Trust in politicians across countries and over time

PETER SÖDERLUND

Political trust in established democracies is generally lower today than it was three or four decades ago. In the short or medium term, there are fluctuations, up and down, due to political and economic events. For example, political trust decreased in many countries in the wake of the most recent global economic crisis.

In the Nordic countries, citizens still display a comparatively high level of trust in political institutions and actors. Even though trust levels have varied over time, the changes have not been as radical as in Greece, Spain and Cyprus.

The extent to which trust varies between countries and over time can be obtained from the European Social Survey (ESS), which has gathered data from over 30 European countries since 2002. The latest numbers, based on fieldwork in 2016, were published by the ESS in the end of October. Such an international survey program with nationally representative surveys that are repeated over time enable us to observe not only differences between countries but also changes over time.

Three of the questions ask for how much citizens trust in their country’s parliament, political parties and politicians. Responses were given on an 11-point scale, ranging from 0 to 10.

Figure 1 reports trust in politicians across 32 countries. Each black dot represents the mean of a series of surveys. Trust in politicians has been the highest in Denmark (5.4), Switzerland (5.1), Netherlands (5.0) and Luxembourg (5.0). These countries are followed by the four Nordic countries Norway (4.8), Finland (4.8), Sweden (4.7) and Iceland (4.4).

Figure 1. Between-country differences in trust.

Very similar patterns are observed both for trust in the national parliament and trust in political parties. The difference is that trust in the national parliament tends, on average, to be 1 point higher than trust in political parties and politicians.

The grey dots graphed in Figure 1 are individual surveys. These show that there are differences over time. Yet differences between countries are more distinctive than differences within countries over time.

Finland, Norway and Sweden have participated in all eight survey rounds, while we at present time have data for seven rounds for Denmark. Figure 2 shows how trust in politicians has developed in these countries over the past 15 years.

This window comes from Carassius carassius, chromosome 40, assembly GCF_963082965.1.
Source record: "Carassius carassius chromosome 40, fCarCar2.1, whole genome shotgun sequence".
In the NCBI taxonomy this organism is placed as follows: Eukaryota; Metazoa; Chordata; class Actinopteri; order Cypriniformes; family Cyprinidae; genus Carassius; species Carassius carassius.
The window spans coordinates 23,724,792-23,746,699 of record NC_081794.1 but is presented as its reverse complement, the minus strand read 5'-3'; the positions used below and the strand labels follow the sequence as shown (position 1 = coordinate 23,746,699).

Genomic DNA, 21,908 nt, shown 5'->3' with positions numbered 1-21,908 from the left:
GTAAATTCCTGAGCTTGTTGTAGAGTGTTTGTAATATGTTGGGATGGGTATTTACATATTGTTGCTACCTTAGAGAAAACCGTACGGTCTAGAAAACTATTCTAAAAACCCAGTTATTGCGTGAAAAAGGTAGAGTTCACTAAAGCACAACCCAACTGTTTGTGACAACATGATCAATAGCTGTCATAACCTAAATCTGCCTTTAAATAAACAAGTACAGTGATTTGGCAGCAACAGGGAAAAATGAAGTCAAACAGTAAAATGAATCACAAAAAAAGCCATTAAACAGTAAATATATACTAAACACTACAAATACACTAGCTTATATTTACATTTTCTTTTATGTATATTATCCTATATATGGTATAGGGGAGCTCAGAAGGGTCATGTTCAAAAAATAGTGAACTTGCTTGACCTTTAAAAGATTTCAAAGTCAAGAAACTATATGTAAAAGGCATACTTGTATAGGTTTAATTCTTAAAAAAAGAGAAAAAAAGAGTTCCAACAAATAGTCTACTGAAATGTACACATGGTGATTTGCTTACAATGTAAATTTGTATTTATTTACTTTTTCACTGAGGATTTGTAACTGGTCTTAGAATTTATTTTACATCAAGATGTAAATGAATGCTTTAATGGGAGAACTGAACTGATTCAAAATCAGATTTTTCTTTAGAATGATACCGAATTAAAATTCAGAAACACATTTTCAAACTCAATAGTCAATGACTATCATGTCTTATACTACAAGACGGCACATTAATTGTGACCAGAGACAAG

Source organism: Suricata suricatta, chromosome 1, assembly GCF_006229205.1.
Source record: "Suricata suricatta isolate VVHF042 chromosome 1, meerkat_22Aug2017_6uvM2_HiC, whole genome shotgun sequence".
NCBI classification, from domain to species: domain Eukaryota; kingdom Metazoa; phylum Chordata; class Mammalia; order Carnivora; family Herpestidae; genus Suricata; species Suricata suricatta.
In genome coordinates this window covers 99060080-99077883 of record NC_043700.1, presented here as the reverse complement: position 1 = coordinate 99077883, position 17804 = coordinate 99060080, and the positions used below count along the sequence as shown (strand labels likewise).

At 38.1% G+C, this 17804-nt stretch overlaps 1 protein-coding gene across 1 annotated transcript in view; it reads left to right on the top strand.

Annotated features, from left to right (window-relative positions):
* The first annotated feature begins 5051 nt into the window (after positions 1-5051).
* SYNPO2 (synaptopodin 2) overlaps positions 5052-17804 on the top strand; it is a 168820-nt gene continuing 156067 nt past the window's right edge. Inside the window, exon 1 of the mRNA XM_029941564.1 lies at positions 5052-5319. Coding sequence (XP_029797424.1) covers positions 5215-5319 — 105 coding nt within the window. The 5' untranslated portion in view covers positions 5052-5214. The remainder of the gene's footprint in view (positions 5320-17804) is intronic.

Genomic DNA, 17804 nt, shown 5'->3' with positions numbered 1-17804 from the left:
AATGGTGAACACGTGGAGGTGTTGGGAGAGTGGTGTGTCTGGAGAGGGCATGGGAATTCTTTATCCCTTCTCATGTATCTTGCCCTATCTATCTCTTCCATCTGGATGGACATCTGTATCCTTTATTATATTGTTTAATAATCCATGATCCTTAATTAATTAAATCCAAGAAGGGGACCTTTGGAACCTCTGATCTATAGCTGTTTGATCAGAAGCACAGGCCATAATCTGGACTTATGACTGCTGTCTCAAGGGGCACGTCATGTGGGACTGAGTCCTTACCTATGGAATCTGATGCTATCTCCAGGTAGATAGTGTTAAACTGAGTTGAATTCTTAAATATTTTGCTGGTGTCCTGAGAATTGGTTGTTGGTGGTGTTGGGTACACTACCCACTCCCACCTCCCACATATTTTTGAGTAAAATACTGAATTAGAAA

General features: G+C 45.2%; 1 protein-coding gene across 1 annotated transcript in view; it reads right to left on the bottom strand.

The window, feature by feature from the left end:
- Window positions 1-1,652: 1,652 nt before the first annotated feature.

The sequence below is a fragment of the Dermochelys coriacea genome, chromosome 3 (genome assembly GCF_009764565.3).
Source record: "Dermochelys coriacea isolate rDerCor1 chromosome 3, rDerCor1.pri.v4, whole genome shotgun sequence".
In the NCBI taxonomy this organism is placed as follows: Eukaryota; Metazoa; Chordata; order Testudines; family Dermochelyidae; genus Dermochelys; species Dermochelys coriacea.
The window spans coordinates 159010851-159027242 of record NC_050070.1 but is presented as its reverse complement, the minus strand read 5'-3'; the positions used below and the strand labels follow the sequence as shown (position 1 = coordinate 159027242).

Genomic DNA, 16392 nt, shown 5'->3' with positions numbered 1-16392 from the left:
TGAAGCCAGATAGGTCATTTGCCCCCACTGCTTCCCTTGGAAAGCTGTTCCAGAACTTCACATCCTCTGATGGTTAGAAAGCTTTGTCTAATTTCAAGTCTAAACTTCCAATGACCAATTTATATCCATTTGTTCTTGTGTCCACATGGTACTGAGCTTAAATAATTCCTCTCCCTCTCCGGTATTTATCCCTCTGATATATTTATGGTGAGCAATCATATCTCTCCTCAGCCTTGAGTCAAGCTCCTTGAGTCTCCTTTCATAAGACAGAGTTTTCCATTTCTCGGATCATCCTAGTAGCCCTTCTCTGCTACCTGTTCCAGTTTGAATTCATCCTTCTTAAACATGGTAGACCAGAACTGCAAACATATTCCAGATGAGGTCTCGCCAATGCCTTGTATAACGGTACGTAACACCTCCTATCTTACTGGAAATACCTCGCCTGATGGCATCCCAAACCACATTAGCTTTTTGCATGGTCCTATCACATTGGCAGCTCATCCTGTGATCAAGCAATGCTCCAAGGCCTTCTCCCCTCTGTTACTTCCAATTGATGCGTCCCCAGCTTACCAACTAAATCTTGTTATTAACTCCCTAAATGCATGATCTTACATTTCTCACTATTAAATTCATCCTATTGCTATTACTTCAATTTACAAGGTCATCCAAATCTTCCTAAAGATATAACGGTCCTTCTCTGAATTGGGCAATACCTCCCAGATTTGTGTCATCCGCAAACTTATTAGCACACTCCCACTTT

Figure 2. Differences in trust over time in four Nordic countries.

In Finland, trust in politicians has fluctuated after the 2008/2009 economic crisis. The latest survey demonstrates a recovery in degree of political trust. Among Finns, trust in politicians was last year 0.3 points lower compared to the 2004–2008 period.

Fluctuations in political trust are also observed for Sweden and Denmark, even though the long-term trend is positive in Sweden and negative in Denmark. In Norway, the trend has been strongly positive since 2004. The Norwegians are the most trusting people in Europe today. It is evident from the data that increasing satisfaction with the government and satisfaction with the economy accompany increasing political trust.

Political trust has traditionally been high in the Nordic countries. Recent survey data thus show that although citizens appear to have a healthy scepticism towards political elites, no long-term decline in political support can be detected for the time being.

Peter Söderlund is Academy Research Fellow of the Academy of Finland and working in the Social Science Research Institute at Åbo Akademi University.

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    2 thoughts on “Trust in politicians across countries and over time

    1. “It is evident from the data that increasing satisfaction with the government and satisfaction with the economy accompany increasing political trust.”
      These are the usual variables, but have any new variables become more prominent or of reduced impact when it comes to political trust? For example, would there be a way to measure the relation of populism (e.g. popularity of populist parties) to trust in politicians. It would interesting to see if there was any correlation, since populist tend to leverage public distrust (or just dissatisfaction?) with establishment politics.

      • Well, first of all you have to understand some basic things about causal mechanisms: a) there are external events that affect both political actors and citizens; b) some political actors (e.g. populist parties) may take advantage of the situation by publicly expressing their discontent in order to try to mobilize potential supporters; c) some citizens form their own opinions independently, while others take cues from opinion leaders (e.g. populist parties). To answer your question: we are empirically able to demonstrate how things are if we experimentally manipulate i) who is saying what and ii) how citizens react to different messages. This is one of the aims of the project.

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